A few publishers liked the concept, the ideas and style, but weren't willing to take a chance on it. An even smaller number said they could publish, but were certain it wouldn't do the material justice. So I decided that it was better for me to do it on my own. 

PL: And this way, you get to have the book the way you want it.

KT: Exactly, and this way I have final say in everything. You shouldn't trust any artist who is 100% satisfied. I am mostly pleased with how it turned out. I'd change dozens of things, but you know what, all the mistakes are mine, start to finish. I'm not blaming anyone if the colours look weird somewhere or there's a continuity error here. That's all on me. I learned and will do better next time. It's a challenge to set up a campaign, run it and manage your funds once you have them. It was a challenge, but it was worthwhile for the book, but also for me as an artist and a person. It's good to be reminded that challenges exist, it means you're on the right track.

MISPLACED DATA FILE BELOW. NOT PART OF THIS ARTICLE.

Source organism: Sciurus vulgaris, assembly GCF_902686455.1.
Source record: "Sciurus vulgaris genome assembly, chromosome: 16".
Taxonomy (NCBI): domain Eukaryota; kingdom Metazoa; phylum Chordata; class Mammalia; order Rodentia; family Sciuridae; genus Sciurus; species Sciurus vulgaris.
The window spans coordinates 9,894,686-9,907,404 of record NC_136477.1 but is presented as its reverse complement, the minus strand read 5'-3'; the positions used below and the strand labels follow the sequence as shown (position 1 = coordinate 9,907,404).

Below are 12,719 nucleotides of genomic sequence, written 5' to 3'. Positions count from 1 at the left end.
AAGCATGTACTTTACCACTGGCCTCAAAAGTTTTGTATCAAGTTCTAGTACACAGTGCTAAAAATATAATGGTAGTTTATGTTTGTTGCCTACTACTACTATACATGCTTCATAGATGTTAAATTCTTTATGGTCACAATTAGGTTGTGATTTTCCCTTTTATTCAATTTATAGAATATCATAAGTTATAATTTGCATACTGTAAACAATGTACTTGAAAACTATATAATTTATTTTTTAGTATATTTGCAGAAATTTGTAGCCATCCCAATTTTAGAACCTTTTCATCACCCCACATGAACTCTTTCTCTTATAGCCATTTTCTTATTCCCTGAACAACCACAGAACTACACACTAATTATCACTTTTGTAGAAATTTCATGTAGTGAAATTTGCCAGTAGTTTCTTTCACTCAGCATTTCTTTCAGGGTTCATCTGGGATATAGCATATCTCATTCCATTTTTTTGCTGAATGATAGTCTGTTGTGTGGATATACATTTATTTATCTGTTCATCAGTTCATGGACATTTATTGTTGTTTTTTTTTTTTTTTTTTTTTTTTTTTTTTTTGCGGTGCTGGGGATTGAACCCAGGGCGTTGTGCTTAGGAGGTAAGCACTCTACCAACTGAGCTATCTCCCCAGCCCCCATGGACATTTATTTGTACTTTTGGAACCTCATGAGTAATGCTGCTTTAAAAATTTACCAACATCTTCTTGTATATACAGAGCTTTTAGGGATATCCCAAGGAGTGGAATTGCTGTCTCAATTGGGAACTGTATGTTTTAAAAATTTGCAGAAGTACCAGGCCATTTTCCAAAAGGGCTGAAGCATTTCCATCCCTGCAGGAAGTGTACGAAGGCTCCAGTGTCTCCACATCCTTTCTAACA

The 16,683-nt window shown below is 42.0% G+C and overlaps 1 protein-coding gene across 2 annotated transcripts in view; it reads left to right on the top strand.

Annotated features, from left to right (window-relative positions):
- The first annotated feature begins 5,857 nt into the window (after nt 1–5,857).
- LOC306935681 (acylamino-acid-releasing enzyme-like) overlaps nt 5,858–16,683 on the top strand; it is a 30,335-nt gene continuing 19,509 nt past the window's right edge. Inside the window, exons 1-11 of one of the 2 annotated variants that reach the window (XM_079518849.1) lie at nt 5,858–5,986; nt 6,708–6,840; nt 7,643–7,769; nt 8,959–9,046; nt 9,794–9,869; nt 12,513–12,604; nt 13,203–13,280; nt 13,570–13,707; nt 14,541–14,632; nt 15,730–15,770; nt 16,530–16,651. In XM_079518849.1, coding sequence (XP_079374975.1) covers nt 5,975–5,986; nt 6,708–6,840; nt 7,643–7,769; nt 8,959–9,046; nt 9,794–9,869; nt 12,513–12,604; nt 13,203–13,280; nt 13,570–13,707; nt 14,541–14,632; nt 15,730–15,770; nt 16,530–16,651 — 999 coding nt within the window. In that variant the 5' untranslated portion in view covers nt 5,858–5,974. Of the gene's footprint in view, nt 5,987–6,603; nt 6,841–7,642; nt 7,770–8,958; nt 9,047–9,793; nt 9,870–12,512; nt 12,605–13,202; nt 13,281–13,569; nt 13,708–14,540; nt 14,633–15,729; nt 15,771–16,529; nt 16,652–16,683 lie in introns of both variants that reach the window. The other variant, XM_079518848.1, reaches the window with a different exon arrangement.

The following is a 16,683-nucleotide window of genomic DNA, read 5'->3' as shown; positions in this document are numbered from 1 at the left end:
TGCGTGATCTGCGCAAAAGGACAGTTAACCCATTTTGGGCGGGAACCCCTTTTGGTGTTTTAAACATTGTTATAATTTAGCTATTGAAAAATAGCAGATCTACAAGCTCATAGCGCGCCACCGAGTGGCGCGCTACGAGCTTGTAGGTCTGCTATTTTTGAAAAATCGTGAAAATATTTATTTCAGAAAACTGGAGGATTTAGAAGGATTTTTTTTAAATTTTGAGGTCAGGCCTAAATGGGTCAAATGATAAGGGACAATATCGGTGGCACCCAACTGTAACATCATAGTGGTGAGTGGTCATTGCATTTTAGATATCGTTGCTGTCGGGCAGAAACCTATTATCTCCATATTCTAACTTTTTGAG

PL: Would you go through a similar exercise again, for a sequel or anything else?

KT: Yes. My tentative plan is to make 6 Strangebeard books. I may do a Kickstarter when I'm ready. I'm working on the second chunk of it (part 6 to 10). My next master plan is to publish The Adventurers which is my other webcomic. It's a diary strip about my daughter and family. It would be a mix of strip and longer narratives. I'd like a small hardcover, we'll see if there is interest from publishers on that end first, but I liked the campaign the first time around, so I might tap into that instead. I've had several requests for this. People like Strangebeard, but they love The Adventurers. It's a lot more personal and resonates with families more. Having a few copies of those handy would please many people, it would be a good mover at shows. 

PL: How long have you been working on Strangebeard?

KT: Officially, it will be 2 years in March, but the ideas and characters originated about two years prior to starting actual work on Strangebeard. I originally conceived it as a 3 to 4 panel webcomic, kind of like a newspaper strip, but that wasn't going to go anywhere and certainly not achieve what I wanted to achieve. I then transformed it into a more regular full page story online with the intention of publishing it at some point down the line. In it's current form, we're close to 2 years now.